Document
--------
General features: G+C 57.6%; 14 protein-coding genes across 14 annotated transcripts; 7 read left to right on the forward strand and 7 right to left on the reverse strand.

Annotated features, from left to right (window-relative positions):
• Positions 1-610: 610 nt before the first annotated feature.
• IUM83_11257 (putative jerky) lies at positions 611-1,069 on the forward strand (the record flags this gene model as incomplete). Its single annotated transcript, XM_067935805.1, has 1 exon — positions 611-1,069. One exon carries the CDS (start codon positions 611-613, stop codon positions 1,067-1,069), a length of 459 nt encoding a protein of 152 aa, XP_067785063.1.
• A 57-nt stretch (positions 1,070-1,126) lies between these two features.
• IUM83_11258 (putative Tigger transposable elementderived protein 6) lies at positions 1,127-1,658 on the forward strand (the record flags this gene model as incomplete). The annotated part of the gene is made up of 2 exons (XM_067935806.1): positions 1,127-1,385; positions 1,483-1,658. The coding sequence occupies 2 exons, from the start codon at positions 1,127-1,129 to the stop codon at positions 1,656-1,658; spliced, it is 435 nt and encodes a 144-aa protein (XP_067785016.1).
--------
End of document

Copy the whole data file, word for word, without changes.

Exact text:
General features: G+C 57.6%; 14 protein-coding genes across 14 annotated transcripts; 7 read left to right on the forward strand and 7 right to left on the reverse strand.

Annotated features, from left to right (window-relative positions):
• Positions 1-610: 610 nt before the first annotated feature.
• IUM83_11257 (putative jerky) lies at positions 611-1,069 on the forward strand (the record flags this gene model as incomplete). Its single annotated transcript, XM_067935805.1, has 1 exon — positions 611-1,069. One exon carries the CDS (start codon positions 611-613, stop codon positions 1,067-1,069), a length of 459 nt encoding a protein of 152 aa, XP_067785063.1.
• A 57-nt stretch (positions 1,070-1,126) lies between these two features.
• IUM83_11258 (putative Tigger transposable elementderived protein 6) lies at positions 1,127-1,658 on the forward strand (the record flags this gene model as incomplete). The annotated part of the gene is made up of 2 exons (XM_067935806.1): positions 1,127-1,385; positions 1,483-1,658. The coding sequence occupies 2 exons, from the start codon at positions 1,127-1,129 to the stop codon at positions 1,656-1,658; spliced, it is 435 nt and encodes a 144-aa protein (XP_067785016.1).